Category Archives: Reading

Emergency Reading in the Trunk

This is hilarious. Brian Doyle asked several people what books they keep in the trunks of their cars, just in case they find themselves unprepared for a reading opportunity. He reports, “A woman in Alaska had every single book she owned because she was moving from one apartment to another. . . . A friend in California had books on alcoholism and Lutheranism.”

Amy points this out, saying it may be a good way to her to read James Joyce. I don’t live by my car enough to make this work for me. The only times I’ve had a strong need for reading material is while stuck at a car shop waiting for my car to be returned. (via Books, Inq.)

Beowulf, suffering servant

“Thus Beowulf showed himself brave, a man known in battles, of good deeds, bore himself according to discretion. Drunk, he slew no hearth-companions.”

I re-read Beowulf over the weekend, in response to our discussion about the movie trailer for the upcoming film.

My conclusion is that I enjoyed it, and I’m reasonably certain that no movie based on the poem (I believe yet another is in the works after this one) will get to the heart of the thing.

Beowulf is often described as a heathen tale overlaid with a thin veneer of Christianity (it’s a Dark Age story, probably based on events that happened [if they happened] in Denmark and Sweden sometime around 500 AD. But the poem as we have it was clearly re-worked by Christian scribes, based on an oral original). And that’s essentially true.

Nevertheless, I think I may understand why monks would have considered it worth preserving. Because they understood the poem in a way that moviemakers today never will. They understood that Beowulf’s actions are not based only on personal pride, on showing off, on “macho.” They are based, at bottom, on sacrifice.

It has often been noted how boastful Beowulf is, and how there is no hint of humility or reserve in his account of his great deeds at Hrothgar’s feast.

But the editor of the edition I read (an adaptation of F. Klaeber’s translation, in Vol. 1 of The Norton Anthology of English Literature) notes, “…his boast becomes a vow; the hero has put himself in a position from which he cannot withdraw.”

When you’re living in terror, when you’re afraid that not only your prosperity but your very life and the lives of your children will soon be lost, there’s nothing you want more than somebody big and strong and competent who’ll swagger in and say, “Trolls? I eat trolls for breakfast! I’ll moider da bum.”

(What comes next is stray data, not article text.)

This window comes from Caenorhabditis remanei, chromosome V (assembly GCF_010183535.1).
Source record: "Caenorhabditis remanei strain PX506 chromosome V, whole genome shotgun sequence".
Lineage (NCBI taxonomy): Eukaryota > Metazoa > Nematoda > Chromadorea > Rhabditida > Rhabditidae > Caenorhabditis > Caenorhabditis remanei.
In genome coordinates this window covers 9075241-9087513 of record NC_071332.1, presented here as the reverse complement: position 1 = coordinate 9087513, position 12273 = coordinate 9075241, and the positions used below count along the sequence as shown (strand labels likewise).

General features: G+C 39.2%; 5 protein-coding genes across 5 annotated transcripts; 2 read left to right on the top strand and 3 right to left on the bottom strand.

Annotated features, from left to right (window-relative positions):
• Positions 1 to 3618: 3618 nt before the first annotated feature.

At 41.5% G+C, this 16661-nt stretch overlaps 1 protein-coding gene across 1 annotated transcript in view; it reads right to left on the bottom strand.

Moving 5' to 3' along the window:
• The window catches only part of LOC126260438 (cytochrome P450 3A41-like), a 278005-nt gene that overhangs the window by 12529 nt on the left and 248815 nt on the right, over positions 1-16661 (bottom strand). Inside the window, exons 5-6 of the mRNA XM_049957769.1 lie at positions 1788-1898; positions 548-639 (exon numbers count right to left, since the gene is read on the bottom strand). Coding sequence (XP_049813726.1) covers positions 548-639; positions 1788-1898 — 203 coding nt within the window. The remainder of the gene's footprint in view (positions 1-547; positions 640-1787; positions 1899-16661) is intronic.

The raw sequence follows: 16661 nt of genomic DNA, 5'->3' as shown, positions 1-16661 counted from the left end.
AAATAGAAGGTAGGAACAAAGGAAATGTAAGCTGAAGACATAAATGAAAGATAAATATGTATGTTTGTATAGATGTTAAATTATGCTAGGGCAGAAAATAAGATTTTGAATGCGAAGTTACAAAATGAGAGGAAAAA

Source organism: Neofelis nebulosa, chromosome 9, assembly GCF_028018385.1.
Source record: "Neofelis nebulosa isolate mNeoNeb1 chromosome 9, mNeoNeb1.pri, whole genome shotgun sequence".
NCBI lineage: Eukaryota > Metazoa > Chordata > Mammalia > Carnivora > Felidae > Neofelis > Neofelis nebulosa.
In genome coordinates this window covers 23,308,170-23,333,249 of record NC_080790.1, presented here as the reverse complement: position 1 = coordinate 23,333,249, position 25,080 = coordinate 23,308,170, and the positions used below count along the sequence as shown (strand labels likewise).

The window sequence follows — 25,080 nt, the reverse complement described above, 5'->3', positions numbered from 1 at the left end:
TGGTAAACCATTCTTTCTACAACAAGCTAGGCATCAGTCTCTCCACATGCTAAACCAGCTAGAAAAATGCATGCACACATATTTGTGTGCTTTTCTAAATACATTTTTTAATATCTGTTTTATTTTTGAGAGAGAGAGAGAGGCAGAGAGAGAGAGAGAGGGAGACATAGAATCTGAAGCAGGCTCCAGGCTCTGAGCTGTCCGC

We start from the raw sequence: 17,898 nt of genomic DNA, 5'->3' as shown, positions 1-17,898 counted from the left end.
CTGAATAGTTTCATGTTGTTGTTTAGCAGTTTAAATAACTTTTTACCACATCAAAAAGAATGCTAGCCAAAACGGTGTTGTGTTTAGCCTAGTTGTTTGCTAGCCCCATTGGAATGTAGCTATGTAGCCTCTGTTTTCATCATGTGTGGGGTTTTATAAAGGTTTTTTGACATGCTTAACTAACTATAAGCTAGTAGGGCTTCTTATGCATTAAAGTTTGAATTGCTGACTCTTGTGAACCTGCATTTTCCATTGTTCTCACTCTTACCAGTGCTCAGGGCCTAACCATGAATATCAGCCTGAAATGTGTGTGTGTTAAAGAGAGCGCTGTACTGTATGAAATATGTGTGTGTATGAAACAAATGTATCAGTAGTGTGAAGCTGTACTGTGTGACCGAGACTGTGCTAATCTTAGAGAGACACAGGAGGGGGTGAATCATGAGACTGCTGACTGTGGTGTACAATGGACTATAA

You can sense Hrothgar’s blood pressure dropping as he listens to Beowulf’s self-promotion.

For all his braggadocio, there really isn’t much in the whole business for Beowulf personally. He risks his life with Grendel, then has to repeat the performance with Grendel’s mother. He receives honor and gifts, which are nice, but he almost always fights alone. His is essentially a lonely fate.

There’s an elegiac quality to the poem, too. If Beowulf ever married or had children, we aren’t told of it. After he becomes the king of his own people, the Geats, he rules successfully, but essentially leaves nothing behind, not even an heir. It’s hinted plainly that his people will be conquered and driven from their homes after his death. This, I suspect, is why the poem ended up in England. It probably crossed the sea with the refugees.

So Beowulf is essentially the story of a warrior who gives up his own life for his people, and for his allies. His is the story of every soldier, even in our own time, to a lesser or greater degree. In return for the sense of duty fulfilled, and fleeting glory, they give up their very lives. They become servants, and their pay is never enough.

Davy Crockett and the corruption of children

The mawn is lone. I mean, the lawn is mown (Sorry. It just came out like that). The clothes are in the washer. I am on schedule to be packed up and out of here tomorrow morning. I’ll be going down to Iowa for family stuff over the weekend, and I won’t be back till Monday night, so I probably won’t post again till Tuesday evening.

Be strong. I know you can endure that long.

Got my Davy Crockett book in the mail today. It’s the same one as this one, except that close examination reveals it to be the Australian edition. I kind of wondered about that when I noticed the seller was from there (or New Zealand. I forget). But as far as I can tell it’s essentially the same. A quick perusal doesn’t even reveal any Britishisms like “colour.”

It was somewhat startling to page through it for the first time in decades. I thought I remembered the book clearly, but although every page is immediately familiar, I’d completely forgotten most of them, as far as being able to summon them up from memory on my own was concerned.

I puzzle over memory a lot. I’m convinced (and experience confirms it) that most of what we call “memory” is a construct, a movie we’ve produced for ourselves. The first time we remember an event, we remember the thing itself. The next time, we remember the event plus our experience of remembering it. That little addition compounds over the years, so that eventually there isn’t much of the original memory left.